Not too easy. Not too difficult.
This class teaches aspects that are very important to problem solving abilities utilizing calculus in three dimensions. The aspects learned carry over to further engineering and mathematics classes. A person taking this class will not be able to ask questions like "Why does this math even matter?" because there are so many ways to apply the math in the real world, outside of class. We are just fortunate to have computers do most of the work, but this class helps students understand the importance of the mathematics they are learning.
As students progress through the class, they learn about why certain three dimensional structures are stronger than others for different tasks, such as how a hyperboloid of one sheet (steam exhaust stacks for nuclear power plants are commonly constructed this way) is useful in withstanding forces from high winds, but is not as useful in supporting much overhead weight. Students are also introduced to important vector concepts involving principles in electromagnetics that are useful to electrical engineers. Many of the three dimensional vector operations done are utilized in computer systems by NASA to track directional forces on their rockets and other spacecraft. This is the calculus class that gives students insight into why math is so important, as opposed to the many prior courses that give students very few real world examples of use.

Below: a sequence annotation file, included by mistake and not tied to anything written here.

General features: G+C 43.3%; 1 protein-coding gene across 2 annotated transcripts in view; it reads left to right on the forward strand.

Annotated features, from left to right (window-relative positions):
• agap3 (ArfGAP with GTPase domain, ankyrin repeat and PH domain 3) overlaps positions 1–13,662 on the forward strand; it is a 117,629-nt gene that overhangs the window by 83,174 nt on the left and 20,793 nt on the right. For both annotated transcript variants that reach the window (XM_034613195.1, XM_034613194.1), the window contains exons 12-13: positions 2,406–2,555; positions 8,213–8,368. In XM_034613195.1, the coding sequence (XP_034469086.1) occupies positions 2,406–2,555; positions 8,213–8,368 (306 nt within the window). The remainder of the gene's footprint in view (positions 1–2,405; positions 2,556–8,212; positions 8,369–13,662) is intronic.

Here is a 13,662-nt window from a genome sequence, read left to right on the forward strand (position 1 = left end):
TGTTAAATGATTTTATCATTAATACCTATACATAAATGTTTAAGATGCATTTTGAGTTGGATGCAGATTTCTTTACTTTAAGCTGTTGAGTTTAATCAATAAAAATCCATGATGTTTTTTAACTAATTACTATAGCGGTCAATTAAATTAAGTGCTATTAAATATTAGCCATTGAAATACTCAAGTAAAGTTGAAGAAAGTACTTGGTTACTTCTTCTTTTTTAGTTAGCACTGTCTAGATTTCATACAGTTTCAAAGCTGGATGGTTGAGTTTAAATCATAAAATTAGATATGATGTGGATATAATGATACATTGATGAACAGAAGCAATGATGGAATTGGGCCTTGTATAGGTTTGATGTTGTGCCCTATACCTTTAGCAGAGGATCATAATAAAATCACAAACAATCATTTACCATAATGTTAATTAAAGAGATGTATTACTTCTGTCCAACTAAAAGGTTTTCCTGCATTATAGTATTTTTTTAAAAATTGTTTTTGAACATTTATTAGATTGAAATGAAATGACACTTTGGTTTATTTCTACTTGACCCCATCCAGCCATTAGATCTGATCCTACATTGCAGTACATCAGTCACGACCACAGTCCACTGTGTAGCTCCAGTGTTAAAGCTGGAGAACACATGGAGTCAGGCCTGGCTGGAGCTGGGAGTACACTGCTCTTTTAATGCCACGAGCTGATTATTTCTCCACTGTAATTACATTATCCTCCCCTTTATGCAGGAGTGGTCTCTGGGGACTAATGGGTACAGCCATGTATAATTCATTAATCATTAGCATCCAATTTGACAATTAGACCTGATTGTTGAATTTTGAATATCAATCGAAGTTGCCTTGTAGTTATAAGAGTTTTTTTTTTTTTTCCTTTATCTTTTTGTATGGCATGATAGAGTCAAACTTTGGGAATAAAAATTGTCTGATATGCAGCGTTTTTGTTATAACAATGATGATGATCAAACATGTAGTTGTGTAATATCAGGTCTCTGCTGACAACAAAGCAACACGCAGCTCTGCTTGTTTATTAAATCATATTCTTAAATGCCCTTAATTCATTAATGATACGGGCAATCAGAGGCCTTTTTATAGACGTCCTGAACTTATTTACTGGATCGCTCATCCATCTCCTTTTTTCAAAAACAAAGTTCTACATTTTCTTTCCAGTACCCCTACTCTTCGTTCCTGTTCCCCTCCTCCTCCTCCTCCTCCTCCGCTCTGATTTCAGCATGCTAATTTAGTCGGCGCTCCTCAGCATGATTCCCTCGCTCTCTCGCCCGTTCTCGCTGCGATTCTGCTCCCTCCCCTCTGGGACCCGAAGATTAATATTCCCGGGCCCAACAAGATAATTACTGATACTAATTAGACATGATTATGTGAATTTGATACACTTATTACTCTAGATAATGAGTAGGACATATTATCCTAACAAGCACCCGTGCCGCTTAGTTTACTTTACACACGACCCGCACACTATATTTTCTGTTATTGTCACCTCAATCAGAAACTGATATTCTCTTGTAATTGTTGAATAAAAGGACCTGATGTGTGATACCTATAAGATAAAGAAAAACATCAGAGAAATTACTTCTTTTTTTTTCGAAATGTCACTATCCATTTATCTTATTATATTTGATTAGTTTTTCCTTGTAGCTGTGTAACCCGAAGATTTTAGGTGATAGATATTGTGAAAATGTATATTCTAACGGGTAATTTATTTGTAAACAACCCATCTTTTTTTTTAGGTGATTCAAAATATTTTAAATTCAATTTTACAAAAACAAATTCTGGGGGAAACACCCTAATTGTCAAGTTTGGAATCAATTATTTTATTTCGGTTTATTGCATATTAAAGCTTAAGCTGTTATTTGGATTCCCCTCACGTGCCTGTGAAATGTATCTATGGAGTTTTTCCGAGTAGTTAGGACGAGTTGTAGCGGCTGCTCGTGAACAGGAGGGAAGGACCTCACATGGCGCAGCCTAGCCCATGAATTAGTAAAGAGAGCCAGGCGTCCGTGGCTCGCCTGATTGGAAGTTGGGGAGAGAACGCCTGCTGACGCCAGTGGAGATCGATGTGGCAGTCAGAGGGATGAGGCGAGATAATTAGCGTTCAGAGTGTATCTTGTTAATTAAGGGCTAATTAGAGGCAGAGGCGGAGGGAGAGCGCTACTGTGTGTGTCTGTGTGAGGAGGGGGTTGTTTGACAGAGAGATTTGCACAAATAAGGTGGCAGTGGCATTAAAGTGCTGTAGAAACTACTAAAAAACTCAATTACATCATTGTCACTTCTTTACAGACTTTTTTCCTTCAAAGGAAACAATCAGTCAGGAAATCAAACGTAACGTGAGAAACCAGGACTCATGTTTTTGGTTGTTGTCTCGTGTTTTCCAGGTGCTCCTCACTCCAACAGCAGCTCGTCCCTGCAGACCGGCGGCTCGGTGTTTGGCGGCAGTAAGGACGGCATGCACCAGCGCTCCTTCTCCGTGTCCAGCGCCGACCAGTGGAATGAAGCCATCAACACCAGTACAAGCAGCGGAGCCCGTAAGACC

Hours per week:
Advice for students:
Be sure to study quite a bit, as there is quite a bit of material to learn. If you succeeded in Calculus II, you are more than able to succeed in Calculus III! It just takes a lot of work, but the concepts just jump into the realm of three dimensions instead of two, which include the use of double and triple integrals to solve problems. As long as students work hard and ask plenty of questions, and above all take the class seriously, any with drive can complete this course with a high grade!